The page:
Tuesday, November 5, 2013

Smoking bans bad for business? Hardly.

Smoking bans in bars and restaurants are common in many parts of the U.S., but they still frequently face opposition from workers and proprietors who worry that the bans will hurt business.

But to the contrary, such bans rarely have a negative effect on business and their potential for reducing exposure to secondhand smoke make them an important part of safeguarding employees against the dangers of tobacco smoke, according to researchers at a Monday afternoon session of APHA's 141st Annual Meeting and Exposition.

“There is no risk-free level of exposure to secondhand smoke,” said session presenter Cristina Gibson. “Breathing even a little secondhand smoke can be harmful to your health.”

In fact, research shows that 40 percent of adults who work in places where they're exposed to secondhand smoke have heart disease.

Still, bars and restaurants in Savannah, Ga., where a smoking ban had recently been passed, were wary of the effect the ban would have on their businesses. They worried that patrons would go elsewhere.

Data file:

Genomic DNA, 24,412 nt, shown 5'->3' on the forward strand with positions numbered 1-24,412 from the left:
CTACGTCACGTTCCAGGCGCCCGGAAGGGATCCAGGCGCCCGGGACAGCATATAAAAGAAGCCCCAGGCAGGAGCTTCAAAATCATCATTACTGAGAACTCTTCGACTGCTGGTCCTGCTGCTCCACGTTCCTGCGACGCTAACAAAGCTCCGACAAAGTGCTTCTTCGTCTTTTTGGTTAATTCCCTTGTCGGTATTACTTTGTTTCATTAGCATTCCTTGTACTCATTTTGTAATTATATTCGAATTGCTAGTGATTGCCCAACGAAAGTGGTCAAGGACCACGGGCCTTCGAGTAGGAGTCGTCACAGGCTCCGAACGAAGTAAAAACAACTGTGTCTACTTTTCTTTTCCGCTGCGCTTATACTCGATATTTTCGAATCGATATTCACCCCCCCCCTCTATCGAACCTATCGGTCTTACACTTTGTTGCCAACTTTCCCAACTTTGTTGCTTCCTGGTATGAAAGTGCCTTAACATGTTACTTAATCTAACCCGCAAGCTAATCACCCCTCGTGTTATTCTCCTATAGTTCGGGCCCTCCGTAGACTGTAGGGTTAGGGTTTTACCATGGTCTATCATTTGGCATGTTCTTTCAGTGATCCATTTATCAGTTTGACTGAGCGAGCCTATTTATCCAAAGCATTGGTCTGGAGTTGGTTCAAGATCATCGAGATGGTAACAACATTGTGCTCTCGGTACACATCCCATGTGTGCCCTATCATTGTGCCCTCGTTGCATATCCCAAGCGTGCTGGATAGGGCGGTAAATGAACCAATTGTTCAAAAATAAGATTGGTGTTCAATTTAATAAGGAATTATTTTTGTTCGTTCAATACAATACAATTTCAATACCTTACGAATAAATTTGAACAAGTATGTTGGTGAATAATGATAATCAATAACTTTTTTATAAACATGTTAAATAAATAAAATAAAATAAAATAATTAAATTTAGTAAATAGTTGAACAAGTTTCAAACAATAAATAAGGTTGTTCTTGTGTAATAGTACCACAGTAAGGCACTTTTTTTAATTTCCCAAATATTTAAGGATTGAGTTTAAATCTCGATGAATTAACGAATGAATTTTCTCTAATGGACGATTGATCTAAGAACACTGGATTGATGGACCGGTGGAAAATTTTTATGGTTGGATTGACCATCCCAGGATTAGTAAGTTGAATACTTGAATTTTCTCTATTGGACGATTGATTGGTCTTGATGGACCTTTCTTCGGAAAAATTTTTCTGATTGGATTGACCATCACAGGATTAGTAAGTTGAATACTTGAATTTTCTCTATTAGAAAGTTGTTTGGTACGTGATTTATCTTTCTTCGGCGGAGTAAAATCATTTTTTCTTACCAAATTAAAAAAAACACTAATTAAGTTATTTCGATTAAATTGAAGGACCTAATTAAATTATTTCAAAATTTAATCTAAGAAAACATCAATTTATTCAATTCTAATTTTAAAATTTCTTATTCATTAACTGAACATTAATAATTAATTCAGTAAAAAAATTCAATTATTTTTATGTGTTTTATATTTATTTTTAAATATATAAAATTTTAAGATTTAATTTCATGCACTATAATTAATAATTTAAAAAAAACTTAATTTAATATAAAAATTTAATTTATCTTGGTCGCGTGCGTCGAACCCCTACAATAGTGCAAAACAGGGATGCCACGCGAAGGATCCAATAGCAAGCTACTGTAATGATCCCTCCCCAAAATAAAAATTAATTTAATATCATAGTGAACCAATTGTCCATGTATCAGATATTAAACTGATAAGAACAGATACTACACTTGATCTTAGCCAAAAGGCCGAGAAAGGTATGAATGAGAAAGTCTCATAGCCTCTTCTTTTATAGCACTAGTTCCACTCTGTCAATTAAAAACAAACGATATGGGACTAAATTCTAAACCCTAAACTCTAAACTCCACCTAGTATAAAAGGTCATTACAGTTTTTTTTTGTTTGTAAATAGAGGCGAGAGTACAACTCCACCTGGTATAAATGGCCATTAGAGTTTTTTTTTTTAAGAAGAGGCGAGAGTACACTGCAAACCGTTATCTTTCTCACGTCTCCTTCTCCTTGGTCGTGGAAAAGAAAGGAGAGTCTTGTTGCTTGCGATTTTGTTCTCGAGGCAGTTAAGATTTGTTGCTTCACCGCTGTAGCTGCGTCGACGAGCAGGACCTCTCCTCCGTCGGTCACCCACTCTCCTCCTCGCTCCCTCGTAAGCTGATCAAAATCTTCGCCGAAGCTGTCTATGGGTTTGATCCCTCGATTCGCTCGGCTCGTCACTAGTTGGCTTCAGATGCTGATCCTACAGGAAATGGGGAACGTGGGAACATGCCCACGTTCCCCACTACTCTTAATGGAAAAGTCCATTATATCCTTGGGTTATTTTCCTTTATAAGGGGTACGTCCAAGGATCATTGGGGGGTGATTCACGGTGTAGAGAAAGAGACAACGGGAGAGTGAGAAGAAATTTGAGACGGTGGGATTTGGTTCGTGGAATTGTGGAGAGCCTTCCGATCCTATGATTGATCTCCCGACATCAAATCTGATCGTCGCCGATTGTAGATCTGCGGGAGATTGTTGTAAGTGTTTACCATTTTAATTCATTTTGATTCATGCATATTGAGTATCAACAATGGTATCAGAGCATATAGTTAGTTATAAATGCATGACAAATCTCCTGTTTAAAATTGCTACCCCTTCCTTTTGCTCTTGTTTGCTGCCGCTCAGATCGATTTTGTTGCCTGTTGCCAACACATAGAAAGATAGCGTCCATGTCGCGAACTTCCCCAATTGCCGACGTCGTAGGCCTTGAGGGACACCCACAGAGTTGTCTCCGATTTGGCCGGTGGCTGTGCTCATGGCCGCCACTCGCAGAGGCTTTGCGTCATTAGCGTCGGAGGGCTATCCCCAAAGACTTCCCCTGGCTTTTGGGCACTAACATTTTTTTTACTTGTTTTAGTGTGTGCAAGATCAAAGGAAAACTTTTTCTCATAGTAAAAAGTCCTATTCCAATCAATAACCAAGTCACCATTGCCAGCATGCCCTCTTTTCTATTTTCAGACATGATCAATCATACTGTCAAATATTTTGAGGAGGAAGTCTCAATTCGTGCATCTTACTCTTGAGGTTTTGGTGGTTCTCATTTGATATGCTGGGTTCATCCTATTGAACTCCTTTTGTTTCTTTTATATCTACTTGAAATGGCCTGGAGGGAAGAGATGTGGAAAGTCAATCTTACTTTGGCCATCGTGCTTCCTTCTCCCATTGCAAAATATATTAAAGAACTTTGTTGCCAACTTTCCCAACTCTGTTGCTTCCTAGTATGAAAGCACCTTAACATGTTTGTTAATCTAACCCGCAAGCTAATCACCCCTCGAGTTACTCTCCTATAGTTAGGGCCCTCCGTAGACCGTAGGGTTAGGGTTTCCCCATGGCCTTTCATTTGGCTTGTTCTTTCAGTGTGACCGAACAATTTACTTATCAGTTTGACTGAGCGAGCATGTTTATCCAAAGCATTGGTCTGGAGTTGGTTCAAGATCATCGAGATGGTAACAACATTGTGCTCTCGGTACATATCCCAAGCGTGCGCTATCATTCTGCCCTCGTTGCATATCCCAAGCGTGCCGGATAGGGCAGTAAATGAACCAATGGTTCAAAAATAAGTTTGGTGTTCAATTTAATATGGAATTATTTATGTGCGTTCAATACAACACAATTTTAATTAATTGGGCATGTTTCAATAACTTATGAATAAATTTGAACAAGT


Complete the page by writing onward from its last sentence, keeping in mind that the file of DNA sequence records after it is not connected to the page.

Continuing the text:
So the researchers conducted interviews in January 2011, just as the smoking ban went into effect in the city. They talked to patrons and employees as well as bar owners and managers to gauge each group's impressions of the ban's effects.

They found that more than half of patrons supported the ordinance and about 33 percent opposed. Supporters cited better air quality as the best effect of the law. Those opposed worried about business owners' rights to decide for themselves whether smoking would be allowed. Some also thought the ordinance infringed on individual rights to smoke.

However, employees of bars and restaurants affected by the ban supported the ordinance by nearly 70 percent. They cited air quality improvements as well as easier clean up of upholstery and equipment.

Bar owners and managers also generally supported the law, both because it made the bar atmosphere more pleasant and did not, for the most part, have a negative effect on business.

Their one complaint had to do with litter. Now that smokers were being forced to go outside to smoke, they were leaving cigarette butts on the ground outside bars, which owners were responsible for cleaning up or else they'd be fined by the city.

Some owners and managers also noticed that customers were frequenting the bars less often, but the affected bars were most often located on the edge of town. By crossing the street, the patrons could be outside the city and in the county's jurisdiction, where for a while at least, smoking in bars was still permitted.

“Then the county adopted its own smoking ban and the playing field was again level,” Gibson said.

― C.T.

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